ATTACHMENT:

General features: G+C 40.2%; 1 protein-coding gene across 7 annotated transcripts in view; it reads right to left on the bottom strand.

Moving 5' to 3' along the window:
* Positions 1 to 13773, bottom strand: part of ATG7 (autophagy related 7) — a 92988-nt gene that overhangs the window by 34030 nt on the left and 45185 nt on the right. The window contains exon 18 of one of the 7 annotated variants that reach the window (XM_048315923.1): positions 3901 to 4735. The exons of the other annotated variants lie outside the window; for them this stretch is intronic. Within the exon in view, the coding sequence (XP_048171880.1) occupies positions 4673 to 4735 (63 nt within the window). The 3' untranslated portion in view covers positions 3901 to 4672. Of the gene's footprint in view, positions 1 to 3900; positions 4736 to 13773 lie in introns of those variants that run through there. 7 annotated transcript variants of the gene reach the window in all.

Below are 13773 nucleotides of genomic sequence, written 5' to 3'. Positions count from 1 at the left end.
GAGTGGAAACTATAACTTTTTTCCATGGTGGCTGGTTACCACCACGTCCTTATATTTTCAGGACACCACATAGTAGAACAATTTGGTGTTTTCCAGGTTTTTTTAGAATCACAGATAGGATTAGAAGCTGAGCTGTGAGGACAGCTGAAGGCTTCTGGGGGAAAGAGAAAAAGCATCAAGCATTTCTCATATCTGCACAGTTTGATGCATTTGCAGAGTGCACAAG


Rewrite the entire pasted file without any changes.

General features: G+C 40.2%; 1 protein-coding gene across 7 annotated transcripts in view; it reads right to left on the bottom strand.

Moving 5' to 3' along the window:
* Positions 1 to 13773, bottom strand: part of ATG7 (autophagy related 7) — a 92988-nt gene that overhangs the window by 34030 nt on the left and 45185 nt on the right. The window contains exon 18 of one of the 7 annotated variants that reach the window (XM_048315923.1): positions 3901 to 4735. The exons of the other annotated variants lie outside the window; for them this stretch is intronic. Within the exon in view, the coding sequence (XP_048171880.1) occupies positions 4673 to 4735 (63 nt within the window). The 3' untranslated portion in view covers positions 3901 to 4672. Of the gene's footprint in view, positions 1 to 3900; positions 4736 to 13773 lie in introns of those variants that run through there. 7 annotated transcript variants of the gene reach the window in all.

Below are 13773 nucleotides of genomic sequence, written 5' to 3'. Positions count from 1 at the left end.
GAGTGGAAACTATAACTTTTTTCCATGGTGGCTGGTTACCACCACGTCCTTATATTTTCAGGACACCACATAGTAGAACAATTTGGTGTTTTCCAGGTTTTTTTAGAATCACAGATAGGATTAGAAGCTGAGCTGTGAGGACAGCTGAAGGCTTCTGGGGGAAAGAGAAAAAGCATCAAGCATTTCTCATATCTGCACAGTTTGATGCATTTGCAGAGTGCACAAG